Ed Tos, chair of the Huntingdon County, Pennsylvania, Democratic Committee, also said the first post-Dobbs committee meeting was unusually well-attended for July, when many committee members are typically on vacation. Rather than protests or demonstrations, as such a small committee so outnumbered in red territory, Tos said the group will be focused on electing Shapiro and Lt. Gov. John Fetterman, Democratic candidate for Senate
Both the senator and governor’s races in Pennsylvania are unique. Fetterman, who is recovering from a stroke and hasn’t been seen on the campaign trail since May, is running against daytime TV personality Mehmet Oz in a race that has been largely characterized by the exchange of Twitter jabs. Fetterman holds a healthy lead over Oz in statewide polls.
Shapiro is running against state Sen. Doug Mastriano, a polarizing figure who chartered buses to the Capitol on January 6, 2021, and supports no-exception abortion laws. And, as The Dispatch’s Audrey Fahlberg reported, during the primary Shapiro spent more money trying to boost the far-right Mastriano—whom Democrats thought they had a better chance of beating in the general election—than Mastriano’s own campaign did. Shapiro has made abortion a center-piece of his campaign and has touted support from some Republicans.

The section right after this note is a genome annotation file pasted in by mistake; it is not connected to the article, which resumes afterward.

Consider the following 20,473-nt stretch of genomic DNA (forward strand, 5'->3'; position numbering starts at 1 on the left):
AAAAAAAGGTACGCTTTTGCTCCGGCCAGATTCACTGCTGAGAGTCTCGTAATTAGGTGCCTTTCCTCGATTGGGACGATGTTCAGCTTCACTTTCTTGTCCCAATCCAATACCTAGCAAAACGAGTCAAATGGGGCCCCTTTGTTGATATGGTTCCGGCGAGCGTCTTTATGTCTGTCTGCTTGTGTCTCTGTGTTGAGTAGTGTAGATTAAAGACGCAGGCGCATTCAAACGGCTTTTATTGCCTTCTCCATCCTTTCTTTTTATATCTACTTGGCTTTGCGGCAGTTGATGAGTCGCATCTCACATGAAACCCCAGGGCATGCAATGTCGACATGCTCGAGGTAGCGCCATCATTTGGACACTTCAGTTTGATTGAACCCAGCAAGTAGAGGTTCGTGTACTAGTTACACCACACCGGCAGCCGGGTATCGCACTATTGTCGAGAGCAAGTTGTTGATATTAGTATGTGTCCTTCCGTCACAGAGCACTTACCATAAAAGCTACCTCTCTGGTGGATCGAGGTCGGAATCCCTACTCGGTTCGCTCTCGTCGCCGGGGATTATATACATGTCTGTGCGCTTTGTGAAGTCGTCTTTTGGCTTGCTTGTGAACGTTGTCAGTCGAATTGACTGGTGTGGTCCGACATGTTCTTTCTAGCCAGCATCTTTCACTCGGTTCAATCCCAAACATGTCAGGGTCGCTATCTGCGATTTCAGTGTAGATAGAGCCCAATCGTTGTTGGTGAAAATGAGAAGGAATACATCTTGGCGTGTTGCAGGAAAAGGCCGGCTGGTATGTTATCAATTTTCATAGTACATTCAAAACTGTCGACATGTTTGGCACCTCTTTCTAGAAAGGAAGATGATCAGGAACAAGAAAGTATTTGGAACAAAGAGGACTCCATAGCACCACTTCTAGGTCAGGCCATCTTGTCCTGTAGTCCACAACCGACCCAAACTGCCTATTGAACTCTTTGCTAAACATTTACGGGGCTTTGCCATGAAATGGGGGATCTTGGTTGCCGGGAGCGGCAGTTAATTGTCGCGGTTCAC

Midterm polls have gotten slightly friendlier for Democrats nationally in what is likely to be a strong Republican year. The generic ballot question, which asks whether respondents are likely to vote for a Democrat or a Republican in their House district, shifted in favor of Democrats immediately after the Dobbs decision: In May, 42 percent said they planned to vote Democrat and 49 percent planned to vote Republican, but that number shifted to an even 46 percent for both parties in a CNN poll conducted after the Dobbs ruling. Yet, it’s unclear the degree to which the increased enthusiasm from Democratic voters on abortion will be a factor, if at all.